The Only Islands in Japan where Kokuto Shochu can be Produced
Did you know that Kokuto Shochu (brown sugar distilled liquor) can only be manufactured in the Amami Archipelago?
I believe that there is a surprising amount of people who have never even heard of Kokuto Shochu.
The 8 islands of Amami Oshima: Kakeromajima, Yorojima, Ukejima, Kikaijima, Tokunoshima, Okinoerabujima, and Yoronjima make up the Amami Archipelago, however only 5 of those (Amami Oshima, Kikaijima, Tokunoshima, Okinoerabujima, Yoronjima) produce all the Kokuto Shochu in Japan.
Even amongst Kokuto Shochu, the taste varies greatly between distilleries, and even between ingredients used by the same distillery.
The simplest difference is between these distillation methods: the traditional ‘atmospheric distillation,’ which has been used since long ago, and ‘vacuum distillation,’ which was developed about 40 years ago.
We visited the Yayoi Shochu Distillery, which has been producing Kokuto Shochu called ‘Yayoi’ or ‘Mankoi’ using the atmospheric distillation method since they were established.
Yayoi Shochu Distillery— Devoted to liquor quality
The Yayoi Shochu Distillery was ‘born’ in the 3rd month of the lunar calendar (called Yayoi) in the 11th year of the Taisho Era, and they have preserved traditional manufacturing methods even as they become one with the flow of time and continue production.
It is clear at first-taste if you actually drink and compare them, but as far as explaining it here goes, atmospheric distillation creates a strong shochu with an edge.
‘Atmospheric distillation’ is a method of distilling at 1 atm (atmospheric pressure), which is about the same at which people live.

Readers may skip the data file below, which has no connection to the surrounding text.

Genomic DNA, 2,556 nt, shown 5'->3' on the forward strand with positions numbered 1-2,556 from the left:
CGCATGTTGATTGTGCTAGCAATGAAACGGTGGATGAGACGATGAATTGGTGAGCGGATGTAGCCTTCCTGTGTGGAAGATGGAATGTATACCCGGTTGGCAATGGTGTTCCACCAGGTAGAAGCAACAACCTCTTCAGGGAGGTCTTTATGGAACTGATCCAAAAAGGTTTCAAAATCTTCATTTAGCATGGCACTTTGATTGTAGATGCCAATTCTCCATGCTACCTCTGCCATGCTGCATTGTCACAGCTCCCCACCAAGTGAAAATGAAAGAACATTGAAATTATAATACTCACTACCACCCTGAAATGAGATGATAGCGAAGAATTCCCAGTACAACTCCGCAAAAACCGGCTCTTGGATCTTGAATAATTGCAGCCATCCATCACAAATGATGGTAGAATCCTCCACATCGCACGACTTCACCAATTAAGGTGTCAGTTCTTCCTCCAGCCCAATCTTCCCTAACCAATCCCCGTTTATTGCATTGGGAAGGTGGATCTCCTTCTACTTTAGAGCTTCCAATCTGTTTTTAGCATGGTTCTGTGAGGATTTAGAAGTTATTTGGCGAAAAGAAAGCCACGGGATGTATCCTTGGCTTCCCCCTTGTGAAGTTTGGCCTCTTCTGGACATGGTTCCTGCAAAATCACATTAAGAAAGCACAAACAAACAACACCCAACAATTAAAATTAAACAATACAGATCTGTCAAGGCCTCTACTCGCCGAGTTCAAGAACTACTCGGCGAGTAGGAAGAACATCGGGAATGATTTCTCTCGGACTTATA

The alcohol of the fermented Shochu mash (called ‘moromi’) begins to evaporate at about 70 degrees Celsius, and the components of the alcohol that had turned into gas are cooled, then turned into liquid. The temperature of the fermented Shochu mash goes up to 100 degrees Celsius, so the components of the other ingredients used, such as the brown sugar taste and the rice oils, are evaporated together with it into the liquor, and thus a Shochu rich in flavor is produced.
(By the way, although a great amount of brown sugar is used, it evaporates during distillation, so there is no sugar content in the final product)
Regarding my impression that the refreshing ‘vacuum distilled’ Kokuto Shochu is “Preferred by women, popular with everyone,” ‘atmospheric distilled’ Kokuto Shochu gives the impression that it is preferred by those who “Like Kokuto Shochu, and Liquor!”
The ‘Liquor Quality’ of Kokuto Shochu has existed since long ago at Yayoi Distillery.
I also felt the enthusiasm of the Yayoi Distillery to meet the expectations of their long-time fans.
Liquor Quality over Image!
Once the distilling season for Kokuto Shochu begins (Feb.-April, Oct.-Dec.), it must be managed in 1-minute increments, so during distillation they cannot leave the area. It appears to be difficult to attend the entrance and graduation ceremonies for their children that also happen during this time.
Mr. Hiroyuki Kawasaki, the 4th successor of the Yayoi Shochu Distillery, checks the clock as he explains the manufacturing process.
“In this we are fermenting the rice. Here we use Jasmine rice.
In recent years they began to require us to list the origin of the ingredients, so some places changed to domestically produced rice to make a better impression, but the water absorption rate of Japanese processing rice is inconsistent. The steaming is not equal. Jasmine rice produces Koji (similar to malt) well, and the taste is completely different. When tasting and comparing them, everyone says that the Kokuto Shochu made from Jasmine rice has a higher ‘Liquor Quality.’
Here at Yayoi we want to cherish the quality of liquor.”
The Rumored ‘Young Heir!’
The ‘Young Heir’ Mr. Kawasaki lightheartedly talked to us who were meeting him for the first time.
Our nerves were calmed before we knew it as he spoke to us with an air like we were learning about Kokuto Shochu from a relative who is like an older brother.
We actually heard a rumor that the “4th successor of Yayoi is an interesting fellow,” so we came to cover the story.